As YARN drives Hadoop’s emergence as a business-critical data platform, the enterprise requires more stringent data security capabilities. The Apache Ranger delivers a comprehensive approach to security for a Hadoop cluster. It provides a platform for centralized security policy administration across the core enterprise security requirements of authorization, audit and data protection.
On June 10th, the community announced the release of Apache Ranger 0.5.0. With this release, the community took major steps to extend security coverage for Hadoop platform and deepen its existing security capabilities. Apache Ranger 0.5.0 addresses over 194 JIRA issues and delivers many new features, fixes and enhancements. Among these improvements, the following features are notable:
This blog provides an overview of the new features and how they integrate with other Hadoop services, as well as provides a preview of focus areas that the community has planned for upcoming releases.
Administrators can now use Apache Ranger’s centralized platform to manage access policies for Solr (collection level), Kafka (topic level) and YARN (capacity schedule queues). The centralized authorization and auditing capability add into what was previously available for HDFS, HBase, Hive, Knox and Storm. As a precursor to this release, Hortonworks security team worked closely with the community to build authentication support (Kerberos) and authorization APIs in Apache Solr and Apache Kafka.
Administrators can now apply security policies to protect queues in Kafka and ensure authorized users are able to submit or consume from a Kafka topic. Similarly, Ranger can be used to control query access at Solr collection level, ensuring sensitive data in Apache Solr is secured in production environments. Apache Ranger’s integration with YARN RM enables administrators to control which applications can submit to a queue and prevent rogue applications from using YARN.
In this release, HDP takes a major step forward in meeting enterprises’ requirements for security and compliance by introducing transparent data encryption for encrypting data for HDFS files, combined with a Ranger embedded open source Hadoop KMS. Ranger now provides security administrators the ability to manage keys and authorization policies for KMS.
This encryption feature in HDFS, combined with KMS access policies maintained by Ranger, prevents rogue Linux or Hadoop administrators from accessing data and supports segregation of duties for both data access and encryption. You can find more details on TDE through this blog.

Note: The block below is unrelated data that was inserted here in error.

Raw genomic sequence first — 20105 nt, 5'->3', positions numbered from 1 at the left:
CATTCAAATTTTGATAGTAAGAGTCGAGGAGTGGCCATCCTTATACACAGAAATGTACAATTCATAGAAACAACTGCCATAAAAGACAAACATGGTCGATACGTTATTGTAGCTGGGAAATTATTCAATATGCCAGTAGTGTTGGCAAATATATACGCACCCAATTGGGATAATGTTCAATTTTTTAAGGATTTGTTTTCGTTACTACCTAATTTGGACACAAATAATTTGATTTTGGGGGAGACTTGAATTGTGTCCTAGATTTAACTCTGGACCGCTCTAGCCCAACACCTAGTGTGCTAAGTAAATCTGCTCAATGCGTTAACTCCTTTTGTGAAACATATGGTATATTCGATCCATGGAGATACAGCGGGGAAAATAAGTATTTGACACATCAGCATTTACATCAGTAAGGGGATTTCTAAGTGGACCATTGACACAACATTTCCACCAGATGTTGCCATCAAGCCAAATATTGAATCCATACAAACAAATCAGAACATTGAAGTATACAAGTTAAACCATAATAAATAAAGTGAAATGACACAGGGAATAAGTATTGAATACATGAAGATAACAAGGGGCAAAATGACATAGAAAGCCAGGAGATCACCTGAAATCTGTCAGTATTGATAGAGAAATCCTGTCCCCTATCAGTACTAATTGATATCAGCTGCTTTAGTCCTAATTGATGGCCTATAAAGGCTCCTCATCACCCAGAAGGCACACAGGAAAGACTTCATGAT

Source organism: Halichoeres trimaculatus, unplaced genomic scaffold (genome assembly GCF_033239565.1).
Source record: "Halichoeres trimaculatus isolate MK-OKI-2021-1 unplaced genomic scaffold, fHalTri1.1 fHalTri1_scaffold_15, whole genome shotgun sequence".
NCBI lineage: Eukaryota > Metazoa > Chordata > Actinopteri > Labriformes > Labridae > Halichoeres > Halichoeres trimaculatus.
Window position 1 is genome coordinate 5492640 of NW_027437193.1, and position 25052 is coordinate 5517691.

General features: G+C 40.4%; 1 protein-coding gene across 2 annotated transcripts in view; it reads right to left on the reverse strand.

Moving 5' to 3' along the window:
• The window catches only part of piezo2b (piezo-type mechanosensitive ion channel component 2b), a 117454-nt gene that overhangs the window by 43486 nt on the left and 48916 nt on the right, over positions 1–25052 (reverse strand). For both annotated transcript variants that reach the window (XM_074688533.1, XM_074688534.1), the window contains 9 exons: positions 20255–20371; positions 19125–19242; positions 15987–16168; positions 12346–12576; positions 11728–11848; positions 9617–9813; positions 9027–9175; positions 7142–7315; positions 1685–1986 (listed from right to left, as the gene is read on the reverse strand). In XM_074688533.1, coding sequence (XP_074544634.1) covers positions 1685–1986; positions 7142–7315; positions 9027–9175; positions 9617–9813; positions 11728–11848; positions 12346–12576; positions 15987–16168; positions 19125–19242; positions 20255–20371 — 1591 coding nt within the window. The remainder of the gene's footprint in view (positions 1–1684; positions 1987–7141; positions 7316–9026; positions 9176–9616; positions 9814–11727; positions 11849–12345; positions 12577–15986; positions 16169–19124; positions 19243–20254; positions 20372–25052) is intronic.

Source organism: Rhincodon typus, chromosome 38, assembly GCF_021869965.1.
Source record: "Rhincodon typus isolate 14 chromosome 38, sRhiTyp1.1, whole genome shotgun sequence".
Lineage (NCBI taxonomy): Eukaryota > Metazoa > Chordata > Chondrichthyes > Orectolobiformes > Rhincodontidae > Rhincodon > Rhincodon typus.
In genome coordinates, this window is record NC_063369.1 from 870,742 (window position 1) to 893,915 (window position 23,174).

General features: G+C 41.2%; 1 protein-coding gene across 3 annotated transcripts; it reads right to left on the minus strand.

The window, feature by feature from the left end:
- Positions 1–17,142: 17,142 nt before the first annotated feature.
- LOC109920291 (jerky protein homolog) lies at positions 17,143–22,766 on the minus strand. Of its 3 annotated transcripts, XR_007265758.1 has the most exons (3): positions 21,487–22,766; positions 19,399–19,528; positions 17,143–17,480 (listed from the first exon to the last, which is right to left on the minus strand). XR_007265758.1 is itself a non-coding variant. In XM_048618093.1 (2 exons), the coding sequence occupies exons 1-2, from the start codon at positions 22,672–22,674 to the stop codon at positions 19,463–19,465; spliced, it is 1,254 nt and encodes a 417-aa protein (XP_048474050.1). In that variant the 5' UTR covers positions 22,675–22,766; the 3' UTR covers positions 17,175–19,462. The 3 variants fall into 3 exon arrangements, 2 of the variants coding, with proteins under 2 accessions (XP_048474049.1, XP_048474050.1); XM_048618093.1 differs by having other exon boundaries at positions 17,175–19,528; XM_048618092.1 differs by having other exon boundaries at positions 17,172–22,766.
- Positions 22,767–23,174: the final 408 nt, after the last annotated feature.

As enterprises’ Hadoop deployments mature, there is a need to move from static role- based access control to access-based on dynamic rules. An example, would be to provide access based on time of the day (9am to 5pm), or geo (access only if logged in from a particular location) or even data values.
In Apache Ranger 0.5.0, community took the first step to move towards a true ABAC (attribute based access control) model by introducing hooks to manage dynamic policies, thereby providing a framework for users to control access based on dynamic rules. Users can now specify their own conditions and rules (similar to a UDF) as part of service definitions, and these conditions can vary by service (HDFS, Hive etc). In the future, based on community feedback, Apache Ranger might include some of the conditions out of the box.
Apache Ranger 0.5.0 provides the ability to protect metadata listing in Hive based on underlying permissions. This functionality is especially relevant for multi tenant environments where users cannot view other tenants’ metadata (tables, columns).
The following commands related to Hive metadata will now provide relevant information only based on user privileges.
Currently, Apache Ranger UI provides the ability to perform interactive queries against audit data stored in RDBMS. In this release, we are introducing support for storing and querying audit data in Solr. This functionality removes dependency on database for audit and provides users with visibility into Solr data using dashboards built on banana UI. We recommended that users enable audit writing for both Solr and HDFS, and purge data in Solr at regular intervals.
Auditing all events or jobs in Hadoop generate high volume of audit data. Apache Ranger 0.5.0 provides the ability to summarize audit data at the source for given time period, by user, resource accessed and action, thereby reducing audit data volume and noise and impact on underlying storage for improved performance.
As part of this release, the Ranger community worked extensively to revamp the Apache Ranger architecture. As a result of this effort, Apache Ranger 0.5.0 now provides a pluggable architecture for policy administration and enforcement. Using a “single pane of glass,” end-users can configure and manage their security across all components of their Hadoop stack and extend it to their entire big data environment.
Apache Ranger 0.5.0 enables customers and partners to easily add a new “service” to support a new component or data engine. Based on JSON, this service is configurable.
Users can create custom service as plug-in to any data store, build and manage services centrally for their big data BI applications.
The Apache Ranger release would not have been possible without contributions from the dedicated community members who have done a great job understanding the needs of the user community and delivering them. Based on demand from the user community, we will continue to focus our efforts in three primary areas: